The movie funnels culpability toward Vidrine, who is played with scenery-gnawing enthusiasm by the always-entrancing John Malkovich. Malkovich’s Vidrine has a thick Cajun accent, supreme confidence and a taste for fine wine. Imagine James Carville crossed with Hannibal Lecter.
Vidrine does not seem to care much for safety as he drives the crew to complete the well, which is 43 days behind schedule and costing BP more than a million dollars a day. Vidrine is shown hypothesizing that the initial bad result of the negative test is due to something he calls a “bladder effect” from mud in the well.
Well, hmmm. That’s not the story I heard, and not what people testified under oath. Investigations of the blowout pointed to a Transocean employee as the source of the “bladder effect” hypothesis. That employee died in the explosion, so we’ll never get his version of events.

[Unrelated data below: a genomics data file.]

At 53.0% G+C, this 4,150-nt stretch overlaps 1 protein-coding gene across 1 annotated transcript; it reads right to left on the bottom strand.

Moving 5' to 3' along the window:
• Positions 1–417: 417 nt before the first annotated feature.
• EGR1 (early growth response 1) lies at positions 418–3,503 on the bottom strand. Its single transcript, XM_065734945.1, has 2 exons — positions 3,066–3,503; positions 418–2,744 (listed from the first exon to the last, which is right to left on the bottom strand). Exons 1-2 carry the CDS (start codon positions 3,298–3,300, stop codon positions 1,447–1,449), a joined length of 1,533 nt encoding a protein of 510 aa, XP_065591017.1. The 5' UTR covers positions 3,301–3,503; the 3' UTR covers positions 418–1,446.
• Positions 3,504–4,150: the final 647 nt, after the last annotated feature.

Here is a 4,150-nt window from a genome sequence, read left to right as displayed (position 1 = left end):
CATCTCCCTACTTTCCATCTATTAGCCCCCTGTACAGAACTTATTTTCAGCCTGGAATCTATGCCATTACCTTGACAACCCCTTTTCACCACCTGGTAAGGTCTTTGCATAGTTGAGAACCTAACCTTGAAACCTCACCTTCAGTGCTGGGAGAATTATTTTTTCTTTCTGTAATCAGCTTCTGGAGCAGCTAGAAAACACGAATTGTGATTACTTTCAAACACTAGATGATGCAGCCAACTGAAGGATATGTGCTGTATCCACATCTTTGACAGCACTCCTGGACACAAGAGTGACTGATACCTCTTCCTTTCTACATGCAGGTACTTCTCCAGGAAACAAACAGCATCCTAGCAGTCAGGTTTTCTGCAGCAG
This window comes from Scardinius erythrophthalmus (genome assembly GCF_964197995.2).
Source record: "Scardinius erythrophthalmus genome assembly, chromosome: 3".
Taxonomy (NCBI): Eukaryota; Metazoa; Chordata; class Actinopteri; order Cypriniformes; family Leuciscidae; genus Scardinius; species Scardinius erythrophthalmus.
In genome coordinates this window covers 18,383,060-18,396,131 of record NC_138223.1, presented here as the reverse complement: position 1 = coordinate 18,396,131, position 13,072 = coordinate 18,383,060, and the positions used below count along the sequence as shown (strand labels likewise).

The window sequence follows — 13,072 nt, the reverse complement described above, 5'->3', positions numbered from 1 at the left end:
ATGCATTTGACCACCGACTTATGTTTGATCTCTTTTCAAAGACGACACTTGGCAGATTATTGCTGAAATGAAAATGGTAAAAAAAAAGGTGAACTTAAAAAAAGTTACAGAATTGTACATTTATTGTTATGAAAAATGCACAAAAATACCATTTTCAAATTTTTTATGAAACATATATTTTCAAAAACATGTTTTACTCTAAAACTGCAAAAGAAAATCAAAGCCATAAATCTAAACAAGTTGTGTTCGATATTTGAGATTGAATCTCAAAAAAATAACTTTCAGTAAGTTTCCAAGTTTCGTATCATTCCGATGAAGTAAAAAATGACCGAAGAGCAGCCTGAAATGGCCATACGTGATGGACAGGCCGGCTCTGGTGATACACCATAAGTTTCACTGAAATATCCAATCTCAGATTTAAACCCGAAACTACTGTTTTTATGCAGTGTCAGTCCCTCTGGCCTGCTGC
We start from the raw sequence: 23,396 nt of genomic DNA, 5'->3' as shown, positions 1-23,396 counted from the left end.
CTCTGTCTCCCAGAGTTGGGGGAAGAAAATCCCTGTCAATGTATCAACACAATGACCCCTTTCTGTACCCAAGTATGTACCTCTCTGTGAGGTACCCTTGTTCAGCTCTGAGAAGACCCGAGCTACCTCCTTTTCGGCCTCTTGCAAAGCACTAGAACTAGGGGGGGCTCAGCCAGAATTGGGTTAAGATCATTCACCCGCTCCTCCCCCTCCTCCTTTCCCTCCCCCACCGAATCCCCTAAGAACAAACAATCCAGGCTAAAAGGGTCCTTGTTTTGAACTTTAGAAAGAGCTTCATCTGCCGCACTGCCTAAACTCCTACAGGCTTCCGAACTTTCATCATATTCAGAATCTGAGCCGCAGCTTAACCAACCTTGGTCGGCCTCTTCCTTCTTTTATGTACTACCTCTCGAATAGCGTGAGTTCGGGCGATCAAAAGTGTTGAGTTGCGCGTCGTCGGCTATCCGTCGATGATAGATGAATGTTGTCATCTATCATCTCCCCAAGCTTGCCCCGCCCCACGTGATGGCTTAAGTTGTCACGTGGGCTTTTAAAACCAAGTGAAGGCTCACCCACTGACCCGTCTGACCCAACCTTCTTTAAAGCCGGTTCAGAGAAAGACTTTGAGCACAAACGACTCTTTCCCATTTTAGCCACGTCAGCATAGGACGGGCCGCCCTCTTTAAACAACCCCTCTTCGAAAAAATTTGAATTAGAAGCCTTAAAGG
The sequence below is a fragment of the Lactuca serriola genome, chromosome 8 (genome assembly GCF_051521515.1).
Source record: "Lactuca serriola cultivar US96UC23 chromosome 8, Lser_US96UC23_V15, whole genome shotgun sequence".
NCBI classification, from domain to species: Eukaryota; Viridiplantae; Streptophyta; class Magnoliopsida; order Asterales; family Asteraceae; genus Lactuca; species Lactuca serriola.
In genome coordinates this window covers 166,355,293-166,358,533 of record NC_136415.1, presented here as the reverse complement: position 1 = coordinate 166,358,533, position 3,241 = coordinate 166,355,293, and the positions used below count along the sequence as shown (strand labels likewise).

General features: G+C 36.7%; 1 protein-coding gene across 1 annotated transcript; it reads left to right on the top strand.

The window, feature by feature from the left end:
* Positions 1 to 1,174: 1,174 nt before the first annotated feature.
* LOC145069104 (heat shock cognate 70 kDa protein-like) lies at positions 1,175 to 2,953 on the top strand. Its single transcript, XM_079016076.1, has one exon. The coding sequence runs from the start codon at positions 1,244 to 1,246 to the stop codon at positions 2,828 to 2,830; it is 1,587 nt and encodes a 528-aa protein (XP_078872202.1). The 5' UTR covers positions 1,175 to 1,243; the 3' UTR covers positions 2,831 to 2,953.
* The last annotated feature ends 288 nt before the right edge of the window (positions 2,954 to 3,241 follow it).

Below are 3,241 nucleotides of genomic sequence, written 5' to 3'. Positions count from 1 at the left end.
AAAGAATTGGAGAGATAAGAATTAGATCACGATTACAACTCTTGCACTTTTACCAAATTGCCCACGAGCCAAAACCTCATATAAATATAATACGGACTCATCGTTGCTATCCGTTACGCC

The investigative record has other limitations: Vidrine never testified at the federal hearings held by the Coast Guard and the agency that regulates drilling. His lawyer at the time said Vidrine suffered medical issues as a result of the blowout. He was always kind of a mystery man in this whole disaster. (I contacted his attorney, Bob Habans, this week and he said neither he nor his client has any comment on the movie. Vidrine, along with BP well site leader Robert Kaluza, was indicted on a charge of manslaughter, but the government later dropped the charges.)
The much bigger problem here is that, by focusing so much of the culpability on Vidrine, the movie seems to side with one of the arguments that came from BP management – that this disaster was the result of mistakes on the rig, rather than a broader array of mistakes and compromises by BP engineers in Houston.